This video discusses how economists measure the total factor productivity, capital, and human capital for an aggregate production function.
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- If we suppose firm A and B each make T-shirts. Firm A's production function is q = L0.5K0.5. Firm B´s production function is q = 1.2L0.5 K0.5. If the two firms each hire the same amount of capital and labor, will Firm B´s MPL be equal with Firm A´s MPL or not?(1 vote)
- So actually, the better way to set up this equation if you were to solve it would be more like: A = Y F(K,L) if you know the Y_ and have to solve for _A?
Does that make sense?(1 vote)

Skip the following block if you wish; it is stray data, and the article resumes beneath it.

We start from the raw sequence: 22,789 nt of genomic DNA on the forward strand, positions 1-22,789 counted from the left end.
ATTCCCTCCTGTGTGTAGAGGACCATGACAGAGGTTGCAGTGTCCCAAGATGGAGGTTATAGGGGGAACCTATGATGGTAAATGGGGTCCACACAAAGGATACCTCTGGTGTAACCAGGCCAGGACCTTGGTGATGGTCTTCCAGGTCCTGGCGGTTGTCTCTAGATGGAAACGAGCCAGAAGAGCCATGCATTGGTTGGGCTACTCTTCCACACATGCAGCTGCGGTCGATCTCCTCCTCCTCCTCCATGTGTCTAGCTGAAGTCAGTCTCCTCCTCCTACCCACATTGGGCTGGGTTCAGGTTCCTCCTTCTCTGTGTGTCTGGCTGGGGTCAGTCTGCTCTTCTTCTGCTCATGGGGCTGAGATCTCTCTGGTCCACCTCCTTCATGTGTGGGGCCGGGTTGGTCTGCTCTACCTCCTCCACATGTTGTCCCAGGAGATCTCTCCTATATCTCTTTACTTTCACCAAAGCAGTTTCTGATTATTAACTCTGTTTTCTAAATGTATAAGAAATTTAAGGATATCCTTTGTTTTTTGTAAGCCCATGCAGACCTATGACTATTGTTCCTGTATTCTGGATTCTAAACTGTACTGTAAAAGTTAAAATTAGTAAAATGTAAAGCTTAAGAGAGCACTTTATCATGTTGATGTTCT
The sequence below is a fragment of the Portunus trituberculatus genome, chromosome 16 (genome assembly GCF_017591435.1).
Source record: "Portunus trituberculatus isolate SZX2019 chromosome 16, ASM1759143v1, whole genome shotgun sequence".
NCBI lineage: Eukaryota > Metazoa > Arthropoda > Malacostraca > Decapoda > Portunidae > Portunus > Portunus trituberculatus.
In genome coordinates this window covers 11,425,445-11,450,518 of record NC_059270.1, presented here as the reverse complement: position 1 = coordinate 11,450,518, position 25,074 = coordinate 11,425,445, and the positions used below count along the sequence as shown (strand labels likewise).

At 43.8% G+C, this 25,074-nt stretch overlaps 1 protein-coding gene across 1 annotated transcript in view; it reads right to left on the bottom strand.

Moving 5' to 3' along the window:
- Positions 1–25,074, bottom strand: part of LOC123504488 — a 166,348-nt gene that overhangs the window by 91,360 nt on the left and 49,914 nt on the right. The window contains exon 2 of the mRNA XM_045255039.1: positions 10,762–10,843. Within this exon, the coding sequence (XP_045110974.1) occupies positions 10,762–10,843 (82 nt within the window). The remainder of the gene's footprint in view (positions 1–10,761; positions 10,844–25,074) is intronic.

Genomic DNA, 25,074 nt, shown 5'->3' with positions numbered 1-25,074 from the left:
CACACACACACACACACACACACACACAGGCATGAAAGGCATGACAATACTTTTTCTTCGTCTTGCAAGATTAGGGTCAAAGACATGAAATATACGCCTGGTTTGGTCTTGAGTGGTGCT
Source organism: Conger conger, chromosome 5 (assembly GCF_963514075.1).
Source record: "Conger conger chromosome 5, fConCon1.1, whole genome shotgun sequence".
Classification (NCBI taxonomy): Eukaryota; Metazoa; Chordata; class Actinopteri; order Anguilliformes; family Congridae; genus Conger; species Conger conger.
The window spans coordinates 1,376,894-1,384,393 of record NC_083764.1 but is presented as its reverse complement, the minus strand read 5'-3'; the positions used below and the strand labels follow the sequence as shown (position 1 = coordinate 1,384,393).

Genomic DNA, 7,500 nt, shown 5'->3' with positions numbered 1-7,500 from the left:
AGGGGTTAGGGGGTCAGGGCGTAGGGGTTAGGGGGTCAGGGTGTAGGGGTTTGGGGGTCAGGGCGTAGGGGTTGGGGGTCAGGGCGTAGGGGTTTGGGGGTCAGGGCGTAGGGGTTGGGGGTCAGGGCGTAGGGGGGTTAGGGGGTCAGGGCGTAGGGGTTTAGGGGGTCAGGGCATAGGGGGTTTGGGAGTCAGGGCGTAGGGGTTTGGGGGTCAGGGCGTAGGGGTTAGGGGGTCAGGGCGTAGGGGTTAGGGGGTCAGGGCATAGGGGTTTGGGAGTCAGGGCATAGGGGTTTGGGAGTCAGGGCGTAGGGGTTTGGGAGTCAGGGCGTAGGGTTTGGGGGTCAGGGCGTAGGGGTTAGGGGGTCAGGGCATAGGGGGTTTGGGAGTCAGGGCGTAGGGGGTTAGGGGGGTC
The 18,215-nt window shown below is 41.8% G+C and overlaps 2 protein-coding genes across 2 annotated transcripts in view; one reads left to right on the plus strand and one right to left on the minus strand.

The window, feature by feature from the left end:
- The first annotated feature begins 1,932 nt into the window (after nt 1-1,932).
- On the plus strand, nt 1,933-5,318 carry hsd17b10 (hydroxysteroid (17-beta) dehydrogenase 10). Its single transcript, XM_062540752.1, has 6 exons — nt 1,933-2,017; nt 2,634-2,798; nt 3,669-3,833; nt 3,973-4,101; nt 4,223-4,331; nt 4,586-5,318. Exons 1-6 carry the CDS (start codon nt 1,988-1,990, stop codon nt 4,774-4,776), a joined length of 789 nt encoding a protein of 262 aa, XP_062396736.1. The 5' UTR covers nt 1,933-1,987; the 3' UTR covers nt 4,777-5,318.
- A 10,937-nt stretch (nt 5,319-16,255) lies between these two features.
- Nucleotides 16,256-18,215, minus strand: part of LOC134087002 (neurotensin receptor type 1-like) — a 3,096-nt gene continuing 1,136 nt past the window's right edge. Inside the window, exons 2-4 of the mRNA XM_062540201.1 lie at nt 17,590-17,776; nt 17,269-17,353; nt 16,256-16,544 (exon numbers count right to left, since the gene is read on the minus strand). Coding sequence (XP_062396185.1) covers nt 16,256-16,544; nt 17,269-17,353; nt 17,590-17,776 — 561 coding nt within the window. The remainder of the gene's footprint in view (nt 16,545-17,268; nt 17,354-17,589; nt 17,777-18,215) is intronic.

- [Instructor] In a previous video, we have introduced the idea of an aggregate production function. Which is a fancy way or a mathematical model that an economist might use to tie the factors of production in an economy to the actual aggregate output of an economy. The aggregate output is Y. And then the factors of production, we've talked about this before, it's human capital, it's technology, and it is regular capital, or non-human capital. And so A is really representing the technology factor here. And this term is often known as total factor productivity. K is referring to the non-human capital, and of course, capital starts with a C, but they use K for capital. And then L stands for the human capital. You could view it as standing for labor, but it's standing for a little bit more than that and we'll talk about that in a second. And just to make this tangible, because it's written in function notation here which might seem a little bit abstract to just saying hey, some function of K and L, you could imagine an aggregate production function that looks like this, where our aggregate output is equal to our total factor productivity, which is once again, a measure of our technology, times our capital to some power times our human capital to some other power. And in an introductory economics course, you wouldn't actually have to do this type of computation, taking things to fractional exponents, although we have many videos on Khan Academy explaining how to take fractional exponents if you are curious. But this gives you a sense that look, if any one of these inputs goes up, well then you would expect aggregate output to go up. And if, for whatever reason, these were to go down, any one of these to go down, that would have a negative impact on aggregate output. But the focus of this video is really thinking about if you were an economist, how would you actually come up with the values for A, K, and L? Pause this video and think about that. So let's start with L, which sometimes we imagine represents labor, but you really should think of it as human capital. How would you measure human capital? Well, the most obvious thing is you could measure labor. And how would you measure labor? Well, you could go and see well how many people are in the labor force? So measure, measure the labor force. And you might say, well, isn't that all that there is to human capital? But remember, not all labor is equivalent. If people are unhealthy, they're not going to be able to be output as much. If people aren't trained, they're not going to be able to output as much. So it's not just the quantity of people in the labor force, it's also measures of education that would factor into L. So the more educated a labor force, the more trained, L would go up. So higher people in labor force, L goes up. More educated labor force, L goes up. And a healthier labor force, L would go up. They are going to be able to do more. Now, what about K? What about the capital stock of a country? Well, you might be tempted to say well, maybe I could count the amount of capital or something like that. But that wouldn't really make sense because there could be some types of capital that might be some just tools, while you might have another capital that's a big building or a rail car or whatever else. And so the K is actually measured by economists as the value of the capital stock in a country. Write it this way. So the value of capital, capital, in your country. Or in the economy that we care about. Now a really interesting one is how do you measure A? There isn't an obvious index for hey, I can just observe that and say that has more technology than that other thing. And the way that economists often figure out an A for an economy, is by backing into it. They can figure out an L, and they can figure out a K. And they know what the output, they know what the GDP of that country is, the real GDP. And then if different countries have the same K and the same L, but then their GDPs are different, than that means that they have a different A. So the A you could almost view as an adjustment to fill in the gap to connect the dot between the K, L, and the Y. But it would be a measure of how technologically advanced something is. If my economy has an A of one, in order to make the numbers work, and your economy has an A of two, that means for some reason, you're getting twice the productivity given the same capital and human capital as I am, which implies that you have twice the technology.